A follow up post from Manifesto Club member, Peter Lloyd, on the phenomenon of ‘bubble football matches’ (where away fans are banned from travelling to a match under their own steam, and must instead take approved coaches at defined pickup places and times)…
If you are a Portsmouth Football Club supporter you will probably be aware that you will only be able to see your team play on 7th April at local rivals Southampton if you travel by designated coach from a designated pick up point at a designated time to a designated drop off point. That’s because the fixture is a “Bubble” match. It doesn’t sound like fun.
For those who disagree with the principle of “Bubble” matches which restrict or eliminate independent travel to high level football matches, you can sign an e-petition against them on the Government website at http://epetitions.direct.gov.uk/petitions/19864.
Further investigation shows that policing is cheaper for football clubs on match days if they adopt the “Bubble” system. We could therefore see more clubs choosing it unless fans fight back and demand not to be treated as likely offenders and have their movement severely restricted.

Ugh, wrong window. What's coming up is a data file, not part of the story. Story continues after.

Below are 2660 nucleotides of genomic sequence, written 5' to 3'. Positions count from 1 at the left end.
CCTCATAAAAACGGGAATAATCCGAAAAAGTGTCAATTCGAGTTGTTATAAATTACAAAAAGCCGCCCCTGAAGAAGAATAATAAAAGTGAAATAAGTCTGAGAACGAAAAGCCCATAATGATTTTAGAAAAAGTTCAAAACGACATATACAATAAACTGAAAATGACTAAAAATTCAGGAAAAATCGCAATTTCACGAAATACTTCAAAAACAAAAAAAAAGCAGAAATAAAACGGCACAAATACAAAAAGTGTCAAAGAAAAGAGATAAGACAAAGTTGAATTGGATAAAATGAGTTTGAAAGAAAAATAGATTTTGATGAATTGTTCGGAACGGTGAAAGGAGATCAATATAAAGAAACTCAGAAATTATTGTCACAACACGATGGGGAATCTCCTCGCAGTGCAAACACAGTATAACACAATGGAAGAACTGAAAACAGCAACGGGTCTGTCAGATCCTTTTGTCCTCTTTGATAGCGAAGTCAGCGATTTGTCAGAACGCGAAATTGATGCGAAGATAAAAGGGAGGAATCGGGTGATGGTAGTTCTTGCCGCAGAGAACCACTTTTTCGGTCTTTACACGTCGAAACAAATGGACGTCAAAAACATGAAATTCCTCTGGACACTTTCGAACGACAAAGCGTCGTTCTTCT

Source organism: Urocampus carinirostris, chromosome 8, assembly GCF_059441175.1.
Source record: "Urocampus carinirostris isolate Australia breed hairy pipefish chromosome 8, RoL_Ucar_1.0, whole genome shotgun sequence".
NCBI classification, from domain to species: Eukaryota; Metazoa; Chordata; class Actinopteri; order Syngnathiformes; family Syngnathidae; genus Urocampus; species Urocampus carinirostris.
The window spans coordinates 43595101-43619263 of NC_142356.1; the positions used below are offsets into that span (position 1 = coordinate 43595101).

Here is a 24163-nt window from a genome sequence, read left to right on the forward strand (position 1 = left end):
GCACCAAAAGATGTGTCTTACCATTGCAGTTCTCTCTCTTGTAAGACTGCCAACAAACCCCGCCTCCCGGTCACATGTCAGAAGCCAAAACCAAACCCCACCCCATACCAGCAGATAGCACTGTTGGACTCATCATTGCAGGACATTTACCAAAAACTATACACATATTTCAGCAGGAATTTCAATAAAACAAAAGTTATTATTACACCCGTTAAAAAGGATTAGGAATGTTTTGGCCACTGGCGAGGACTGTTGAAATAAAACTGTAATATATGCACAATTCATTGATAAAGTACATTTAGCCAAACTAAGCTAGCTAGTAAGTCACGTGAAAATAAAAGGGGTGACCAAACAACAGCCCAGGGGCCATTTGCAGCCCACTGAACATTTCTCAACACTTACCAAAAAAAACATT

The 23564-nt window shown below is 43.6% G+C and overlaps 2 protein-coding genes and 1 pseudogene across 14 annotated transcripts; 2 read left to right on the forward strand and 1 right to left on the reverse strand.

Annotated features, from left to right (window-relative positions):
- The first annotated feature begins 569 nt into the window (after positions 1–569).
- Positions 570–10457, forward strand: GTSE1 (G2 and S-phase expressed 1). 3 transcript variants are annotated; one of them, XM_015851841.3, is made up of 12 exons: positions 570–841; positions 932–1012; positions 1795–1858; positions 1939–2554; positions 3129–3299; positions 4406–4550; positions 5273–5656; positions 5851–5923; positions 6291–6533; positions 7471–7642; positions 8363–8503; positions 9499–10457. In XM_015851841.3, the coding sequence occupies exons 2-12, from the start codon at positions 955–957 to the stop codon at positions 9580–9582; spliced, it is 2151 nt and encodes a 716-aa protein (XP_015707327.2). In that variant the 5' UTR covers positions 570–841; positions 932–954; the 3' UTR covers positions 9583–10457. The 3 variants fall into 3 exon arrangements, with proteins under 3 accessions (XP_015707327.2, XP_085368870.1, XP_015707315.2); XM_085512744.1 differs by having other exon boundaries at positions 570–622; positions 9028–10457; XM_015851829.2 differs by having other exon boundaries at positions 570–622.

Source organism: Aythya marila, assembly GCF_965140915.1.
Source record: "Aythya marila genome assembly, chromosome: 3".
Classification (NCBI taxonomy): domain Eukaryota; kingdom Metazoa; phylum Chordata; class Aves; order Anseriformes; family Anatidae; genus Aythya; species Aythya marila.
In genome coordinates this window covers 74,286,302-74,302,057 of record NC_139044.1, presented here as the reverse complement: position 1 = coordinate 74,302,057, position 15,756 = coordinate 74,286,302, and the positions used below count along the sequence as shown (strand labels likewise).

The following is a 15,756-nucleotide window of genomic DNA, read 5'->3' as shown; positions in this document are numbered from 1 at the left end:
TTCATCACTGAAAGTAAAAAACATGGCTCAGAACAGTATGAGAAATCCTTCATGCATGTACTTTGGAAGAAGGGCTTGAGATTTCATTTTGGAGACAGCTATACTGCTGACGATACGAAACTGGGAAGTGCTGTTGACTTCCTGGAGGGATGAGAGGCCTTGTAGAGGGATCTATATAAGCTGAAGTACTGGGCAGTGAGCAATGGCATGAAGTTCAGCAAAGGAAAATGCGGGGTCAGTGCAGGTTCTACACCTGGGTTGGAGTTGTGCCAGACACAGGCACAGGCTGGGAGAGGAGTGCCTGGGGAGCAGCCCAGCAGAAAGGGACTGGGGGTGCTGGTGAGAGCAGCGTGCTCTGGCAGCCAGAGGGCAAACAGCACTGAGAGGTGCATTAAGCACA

The numbers of supporters wishing to travel to away matches falls by as much as 80% when these restrictions are imposed. One reason is that it is easy for coaches carrying away supporters to be a target for hooligans of the home club. It can be much safer to walk unobtrusively from your car or from a railway station to and from the ground. Far from increasing the enjoyment of a match, the “Bubble” creates a climate of fear and increases suspicion of football supporters by the authorities, especially the police.
Read on: Previous post on bubble football matches…
UPDATE 21 Feb: statistics on match arrests, shows football violence is decreasing:
Total match attendance was over 37 million in the 2010-11 season at regulated football matches in England and Wales. The total number of arrests represents less than 0.01% of all spectators, or 1 arrest for every 12,249 spectators. During the 2010-11 season the total number of people arrested in connection with all international and domestic football (regulated) matches was 3,089. This represents a decrease of 9%, or 302 arrests, on 2009-10 totals. These figures show how relatively rare arrests are, and just 332 of them were for violent disorder, 40% lower than 2009-10. 71% of matches had no arrests, 86% had two or less and 51% of matches were police free.